The F-35B short takeoff and landing variant is on the chopping block.
—John A. Tirpak
Britain’s decision to back out of buying its planned 138 F-35Bs—and substitute the F-35C carrier model in yet-undetermined numbers—will cause the unit cost of the Marine Corps’ short takeoff and vertical landing specialty model to go up, possibly enough to make it unaffordable.
Britain’s defection leaves the Marines and Italy as the only planned F-35B operators.
The F-35B has less range and payload than the Air Force F-35A variant and the Navy C model due to the need to accommodate the lift-fan apparatus.
The recent British defense and security review said that country would reduce F-35 operating costs 25 percent by dropping the STOVL model.
Lockheed Martin F-35 guru Tom Burbage said in an interview that the F-35B would still be affordable across the three US services because the unit cost of the F-35C will diminish with Britain’s decision to buy only that type, offsetting the F-35B's increased unit cost.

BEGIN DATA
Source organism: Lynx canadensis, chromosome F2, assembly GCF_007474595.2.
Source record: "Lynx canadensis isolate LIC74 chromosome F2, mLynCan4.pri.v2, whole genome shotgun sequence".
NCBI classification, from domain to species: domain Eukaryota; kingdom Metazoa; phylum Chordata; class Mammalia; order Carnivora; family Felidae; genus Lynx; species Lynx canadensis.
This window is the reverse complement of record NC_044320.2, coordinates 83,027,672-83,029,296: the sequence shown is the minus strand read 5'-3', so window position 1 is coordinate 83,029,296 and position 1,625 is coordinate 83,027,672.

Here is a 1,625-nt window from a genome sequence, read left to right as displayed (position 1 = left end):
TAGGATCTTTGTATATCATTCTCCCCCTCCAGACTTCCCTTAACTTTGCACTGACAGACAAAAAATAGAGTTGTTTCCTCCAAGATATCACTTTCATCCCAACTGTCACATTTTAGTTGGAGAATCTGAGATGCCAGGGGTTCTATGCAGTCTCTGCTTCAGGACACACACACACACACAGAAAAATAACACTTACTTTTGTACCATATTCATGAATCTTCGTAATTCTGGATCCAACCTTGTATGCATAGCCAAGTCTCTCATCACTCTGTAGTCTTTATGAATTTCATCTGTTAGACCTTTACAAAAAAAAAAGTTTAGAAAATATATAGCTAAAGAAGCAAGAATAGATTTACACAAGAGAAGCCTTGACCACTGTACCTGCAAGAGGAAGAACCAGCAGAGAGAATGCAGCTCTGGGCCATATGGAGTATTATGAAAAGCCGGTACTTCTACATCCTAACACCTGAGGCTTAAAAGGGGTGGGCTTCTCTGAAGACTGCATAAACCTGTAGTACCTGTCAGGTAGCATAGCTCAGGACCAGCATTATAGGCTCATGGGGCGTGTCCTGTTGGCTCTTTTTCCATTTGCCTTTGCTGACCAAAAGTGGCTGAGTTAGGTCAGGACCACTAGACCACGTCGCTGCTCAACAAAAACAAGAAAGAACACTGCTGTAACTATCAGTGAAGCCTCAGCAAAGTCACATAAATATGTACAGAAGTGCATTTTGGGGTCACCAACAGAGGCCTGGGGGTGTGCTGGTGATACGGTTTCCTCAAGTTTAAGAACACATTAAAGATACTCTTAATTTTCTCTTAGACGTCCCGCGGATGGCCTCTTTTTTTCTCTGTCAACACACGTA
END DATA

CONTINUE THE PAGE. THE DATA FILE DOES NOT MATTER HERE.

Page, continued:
"We build them on the same line," so the change is transparent to Lockheed, said Burbage.
He also said that Spain and potentially India, both of which have ski-ramp-type carriers, could also be F-35B customers.
Pentagon officials note that the increasing accuracy of tactical ballistic missiles in the hands of potential adversaries makes it increasingly less likely that the Marines can use the STOVL model as they’ve envisioned: either from amphibious ships right offshore or just behind the battle lines, to provide quick close air support. Such locations would all be in range of those missiles.
In its draft report released Nov. 10, the Presidentially chartered National Commission on Fiscal Responsibility and Reform recommended that the Pentagon cancel the F-35B "because of its technical problems, cost overruns, schedule delays, and the adoption by the services of joint combat support in current wartime operations."
Cancelling it could accelerate delivery of the F-35A and F-35C versions, stated the document.
DOD has planned to buy 311 F-35Bs at a cost of $41 billion, according to the commission.
The panel would also reduce the F-35A and F-35C buys.
The Defense Department's cost assessment and program
evaluation office is improving cooperation between the Pentagon and
contractors to ensure acquisition programs are kept on track, said Jamie Morin, CAPE director, on Sept. 15 at AFA's Air & Space Conference.
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